Lightwood Plantation House, circa 1760, is just South on the road towards Surry. Located on Rocky Bottom Road, this is a highly rated rental property can accommodate up to 10 overnight guests.  It is a popular wedding and event venue, with modern amenities and colonial charm. Two miles of trails ramble over the 100 acres, and the Treasure Hunt Event is sure to delight the young, and the young at heart.

Surry County Historical Society offers exhibits on local history and the Surry County Visitors Center (located in the c. 1825 Old Clerk’s Office)  has useful information on historic sites and events in Surry County. Both are near the Courthouse, which has documents from the county’s founding in 1652, miraculously surviving British and Yankee invasions.  A Native American youth, Chanco, warned colonists on the “Surrey Side,” saving them from the Massacre of 1622. A monument honouring him is on the Courthouse grounds. Colonial Trail East passes by on its way South to Smithfield.  Taking this route will take us close to Bacon’s Castle. But first, a short trip will take us East to Chippokes Plantation State Park on the James River. Just outside Surry, turn left down State Route 634 and after a couple of miles of Surry countryside, we arrive at this large state park.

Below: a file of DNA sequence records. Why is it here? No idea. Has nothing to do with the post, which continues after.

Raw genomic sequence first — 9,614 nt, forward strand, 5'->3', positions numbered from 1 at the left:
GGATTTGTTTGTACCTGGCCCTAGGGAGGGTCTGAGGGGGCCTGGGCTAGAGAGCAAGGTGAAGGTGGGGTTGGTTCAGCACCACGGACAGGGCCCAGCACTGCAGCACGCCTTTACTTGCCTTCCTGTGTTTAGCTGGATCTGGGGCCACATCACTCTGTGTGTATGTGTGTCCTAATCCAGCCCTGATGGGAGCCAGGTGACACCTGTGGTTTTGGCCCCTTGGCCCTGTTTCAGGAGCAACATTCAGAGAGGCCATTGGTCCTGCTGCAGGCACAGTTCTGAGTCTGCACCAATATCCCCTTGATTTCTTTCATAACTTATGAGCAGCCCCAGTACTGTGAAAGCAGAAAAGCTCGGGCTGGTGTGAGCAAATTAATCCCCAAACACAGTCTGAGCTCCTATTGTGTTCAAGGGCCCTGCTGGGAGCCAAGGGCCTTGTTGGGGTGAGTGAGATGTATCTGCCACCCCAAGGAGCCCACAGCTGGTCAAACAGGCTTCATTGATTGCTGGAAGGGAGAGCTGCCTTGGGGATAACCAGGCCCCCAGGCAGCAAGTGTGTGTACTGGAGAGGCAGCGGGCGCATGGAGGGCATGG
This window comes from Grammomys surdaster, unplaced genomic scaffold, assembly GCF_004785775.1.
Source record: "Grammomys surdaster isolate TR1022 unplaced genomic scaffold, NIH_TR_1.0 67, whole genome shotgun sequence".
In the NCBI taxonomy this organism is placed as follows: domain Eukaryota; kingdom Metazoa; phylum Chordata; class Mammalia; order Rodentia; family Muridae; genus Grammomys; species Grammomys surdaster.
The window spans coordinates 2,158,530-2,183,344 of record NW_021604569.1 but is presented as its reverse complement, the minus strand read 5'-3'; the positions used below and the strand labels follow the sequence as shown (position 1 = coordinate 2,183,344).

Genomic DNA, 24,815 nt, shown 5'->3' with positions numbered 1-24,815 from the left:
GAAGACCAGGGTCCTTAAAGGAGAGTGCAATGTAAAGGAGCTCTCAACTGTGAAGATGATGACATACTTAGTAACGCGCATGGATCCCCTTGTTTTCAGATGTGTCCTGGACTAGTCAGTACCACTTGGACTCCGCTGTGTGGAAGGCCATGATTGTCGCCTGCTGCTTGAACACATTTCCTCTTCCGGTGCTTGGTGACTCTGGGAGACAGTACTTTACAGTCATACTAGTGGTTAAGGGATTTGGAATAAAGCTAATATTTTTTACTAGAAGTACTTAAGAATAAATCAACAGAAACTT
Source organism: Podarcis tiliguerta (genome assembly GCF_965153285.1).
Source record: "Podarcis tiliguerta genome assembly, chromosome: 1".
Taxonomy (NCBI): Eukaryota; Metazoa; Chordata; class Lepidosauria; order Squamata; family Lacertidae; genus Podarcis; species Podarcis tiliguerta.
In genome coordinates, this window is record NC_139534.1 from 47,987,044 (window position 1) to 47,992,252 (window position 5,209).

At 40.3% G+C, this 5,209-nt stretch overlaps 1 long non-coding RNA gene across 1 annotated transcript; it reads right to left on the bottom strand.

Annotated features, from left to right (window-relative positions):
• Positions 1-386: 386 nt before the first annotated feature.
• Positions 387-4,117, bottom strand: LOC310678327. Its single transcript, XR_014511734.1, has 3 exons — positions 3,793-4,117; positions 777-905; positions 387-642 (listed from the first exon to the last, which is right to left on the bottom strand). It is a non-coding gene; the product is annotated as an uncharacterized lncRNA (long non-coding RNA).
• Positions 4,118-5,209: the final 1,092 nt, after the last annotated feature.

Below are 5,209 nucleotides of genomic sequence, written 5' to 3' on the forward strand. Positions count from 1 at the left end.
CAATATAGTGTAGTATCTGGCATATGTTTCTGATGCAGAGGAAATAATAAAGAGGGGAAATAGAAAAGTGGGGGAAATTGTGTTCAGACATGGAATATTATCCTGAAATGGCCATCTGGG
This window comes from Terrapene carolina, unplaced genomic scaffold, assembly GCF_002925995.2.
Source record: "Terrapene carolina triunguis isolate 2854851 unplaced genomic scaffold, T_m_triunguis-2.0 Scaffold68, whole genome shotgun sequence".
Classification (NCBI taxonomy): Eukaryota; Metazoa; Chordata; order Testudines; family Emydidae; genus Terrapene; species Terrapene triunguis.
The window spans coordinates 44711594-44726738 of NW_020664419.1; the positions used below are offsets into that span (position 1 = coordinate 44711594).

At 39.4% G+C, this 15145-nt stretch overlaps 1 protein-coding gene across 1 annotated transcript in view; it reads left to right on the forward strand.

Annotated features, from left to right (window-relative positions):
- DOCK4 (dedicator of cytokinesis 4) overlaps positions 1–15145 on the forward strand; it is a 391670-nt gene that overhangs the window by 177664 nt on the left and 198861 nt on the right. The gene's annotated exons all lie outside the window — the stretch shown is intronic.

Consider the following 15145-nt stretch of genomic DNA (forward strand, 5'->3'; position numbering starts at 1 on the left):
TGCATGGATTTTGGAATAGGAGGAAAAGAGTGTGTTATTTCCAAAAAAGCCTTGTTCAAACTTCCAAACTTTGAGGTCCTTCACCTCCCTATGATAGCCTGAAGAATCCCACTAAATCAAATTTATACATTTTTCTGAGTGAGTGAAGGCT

Chippokes Plantation has been a working farm since 1619.  The antebellum mansion, outbuildings, and formal gardens are a step back in time to the agrarian past.  The Chippokes Farm and Forestry Museum, located nearby, contributes to a better understanding of farm life, the tools and the many skills needed to keep a plantation operating smoothly. The Forestry Trail offers visitors a window on the past with a 1930’s era gas sawmill, which was used on the plantation during the timber boom.  Guided tours and educational programs are offered, including ranger-led Pasture Pals program where participants help with and learn more about the care of animals such as goats, donkeys, pigs, chickens and rabbits. Chippokes Plantation State Park offers many recreational activities, including hiking, swimming, fishing, camping, and picnicking.  A few cabins are also available. Hog Island Wildlife Management Area, located about a mile away on the James River, was used by colonist from Jamestown to raise hogs. Fishing, birdwatching, and seasonal hunting are popular in this tidal wetland area.